I continue my coverage of Instruments with the Time Profiler instrument. If your app is running slowly, use the Time Profiler instrument to find the slow spots in your code so you know where to optimize.
If you are new to Instruments, I recommend reading the Measuring Your App’s Memory Usage with Instruments article. That article provides an introduction to Instruments and covers some aspects of using Instruments this article glosses over.
How the Time Profiler Instrument Works
The Time Profiler instrument records the call stack every millisecond. The function at the top of the call stack is the function your app is currently executing. If a function appears at the top of the call stack in a lot of samples, that’s a sign your app is spending a lot of time in that function.
Launch and Record
Choose Product > Profile in Xcode to launch Instruments. Select the Time Profiler template and click the Choose button.
Click the Record button to launch your app and start profiling.
Controlling the Graph
When you pause recording you’ll notice the Time Profiler instrument shows a lot of graphs. There’s a graph for each thread, and iOS and Mac apps have a surprisingly high number of threads.
Above the graph is a series of buttons to control what graphs appear in the trace document window.
You can show instruments, threads, or CPU cores. You can also use the search field to filter what graphs appear. At the start you should focus on instruments, specifically CPU usage, because it helps find the slow spots in your code.
CPU Usage Graph
Starting with Xcode 10 the Time Profiler instrument has two graphs: CPU usage and life cycle. If you move the mouse cursor over the CPU usage graph, tooltips appear with the percentage of CPU usage at that moment in the recording.
Life Cycle Graph
The life cycle graph reports the current state of your app: initializing, launching, foreground, or background. If you move the mouse over the life cycle graph, tooltips tell you the state of the app and the amount of time the app was in that state.
Older versions of Xcode do not have a life cycle graph.
The Time Profiler instrument shows the call tree view initially. Click the Call Tree button at the bottom of the window and select the Invert Call Tree and Hide System Libraries checkboxes to make your code easier to find in the call tree view.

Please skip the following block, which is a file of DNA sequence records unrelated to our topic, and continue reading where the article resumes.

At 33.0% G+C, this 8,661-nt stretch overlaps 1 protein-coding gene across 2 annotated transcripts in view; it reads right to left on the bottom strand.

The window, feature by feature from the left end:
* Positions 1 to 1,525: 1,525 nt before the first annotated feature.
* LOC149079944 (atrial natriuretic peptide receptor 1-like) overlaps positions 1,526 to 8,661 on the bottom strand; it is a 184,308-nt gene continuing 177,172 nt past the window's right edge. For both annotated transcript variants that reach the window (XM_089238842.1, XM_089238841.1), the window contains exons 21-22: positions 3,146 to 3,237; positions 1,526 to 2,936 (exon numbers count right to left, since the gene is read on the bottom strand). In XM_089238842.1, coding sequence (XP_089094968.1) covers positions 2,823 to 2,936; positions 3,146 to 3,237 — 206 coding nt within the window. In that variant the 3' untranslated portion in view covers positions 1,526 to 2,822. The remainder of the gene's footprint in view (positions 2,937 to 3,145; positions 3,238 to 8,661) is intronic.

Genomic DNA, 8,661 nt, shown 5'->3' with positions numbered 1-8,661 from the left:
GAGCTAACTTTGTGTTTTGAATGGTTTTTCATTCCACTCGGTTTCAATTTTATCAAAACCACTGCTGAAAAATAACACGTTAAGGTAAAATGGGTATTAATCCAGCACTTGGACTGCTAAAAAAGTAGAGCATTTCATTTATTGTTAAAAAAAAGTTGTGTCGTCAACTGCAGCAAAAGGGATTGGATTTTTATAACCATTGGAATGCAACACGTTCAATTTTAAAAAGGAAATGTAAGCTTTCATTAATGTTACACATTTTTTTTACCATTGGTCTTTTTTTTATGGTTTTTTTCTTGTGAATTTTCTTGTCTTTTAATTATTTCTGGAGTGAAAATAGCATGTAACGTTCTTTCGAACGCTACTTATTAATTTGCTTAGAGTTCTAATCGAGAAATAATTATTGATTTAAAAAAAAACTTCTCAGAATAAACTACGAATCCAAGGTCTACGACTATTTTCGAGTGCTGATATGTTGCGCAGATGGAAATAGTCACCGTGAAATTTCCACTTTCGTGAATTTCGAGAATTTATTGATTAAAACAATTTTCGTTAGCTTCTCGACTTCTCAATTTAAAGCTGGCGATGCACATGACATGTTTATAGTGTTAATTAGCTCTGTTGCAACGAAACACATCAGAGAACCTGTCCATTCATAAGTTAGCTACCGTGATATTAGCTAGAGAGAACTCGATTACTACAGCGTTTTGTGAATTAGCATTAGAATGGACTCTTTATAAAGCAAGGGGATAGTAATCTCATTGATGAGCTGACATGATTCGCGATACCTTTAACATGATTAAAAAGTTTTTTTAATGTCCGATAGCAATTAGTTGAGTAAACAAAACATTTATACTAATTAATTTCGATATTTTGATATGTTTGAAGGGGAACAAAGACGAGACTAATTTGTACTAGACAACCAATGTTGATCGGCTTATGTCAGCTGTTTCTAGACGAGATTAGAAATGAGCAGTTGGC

For each function the call tree tells you its weight and it self weight. The weight is expressed as a time and a percentage. The weight measures the amount of time the function was on the call stack. The self weight measures the amount of time the function was at the top of the call stack.
The Self Weight column is more important. Suppose you have a function A that calls functions B and C. The Weight column for A tells you the amount of time your app was in functions A, B, and C. The Self Weight column for A tells you the amount of time your app was in A. When you’re looking for the slow spots in your code, look at functions with a high self weight.
Double-clicking a function opens the source view, where you can see the lines of code that take the most time in the function.
The narrative section has a listing for each event in the Life Cycle graph. Each listing has the start time relative to the start of the recording and a description of what the app is doing.
Older versions of Xcode do not have a narrative section.
If you choose Samples from the jump bar, you can look at every sample the Time Profiler instrument took during the recording. Instruments shows the following data for each sample:
- Sample time, relative to the start of recording
- Core, the CPU core
- Process, which is the name of your app
- State, which is usually Running
- Backtrace, which lists the function at the top of the call stack
The extended detail view shows a compressed backtrace. If you want to see every function in the call stack, click the button at the top right of the backtrace.
Remember that the Time Profiler instrument takes a sample every millisecond so there are a lot of samples to go through.
If you move the mouse cursor over a CPU core in the graph, a tooltip appears showing you the percentage of CPU usage for that core at that moment in the recording.
Selecting a CPU core from the instrument list fills the detail view with call tree statistics for that core. Choosing Samples from the jump bar shows all the samples Instruments recorded for that CPU core.
If you move the mouse cursor over a thread in the graph, a tooltip appears showing the percentage of CPU usage for that thread at that moment in the recording. The graph can tell you if the main thread is doing too much work.
Selecting a thread from the instrument list fills the detail view with call tree statistics for that thread. Choosing Samples from the jump bar shows all the samples Instruments recorded for that thread.
The main point of using the Time Profiler instrument is to find the slow spots in your code. Look for functions in the call tree with a high self weight. If you need to make your app run faster, start by optimizing those functions with a high self weight.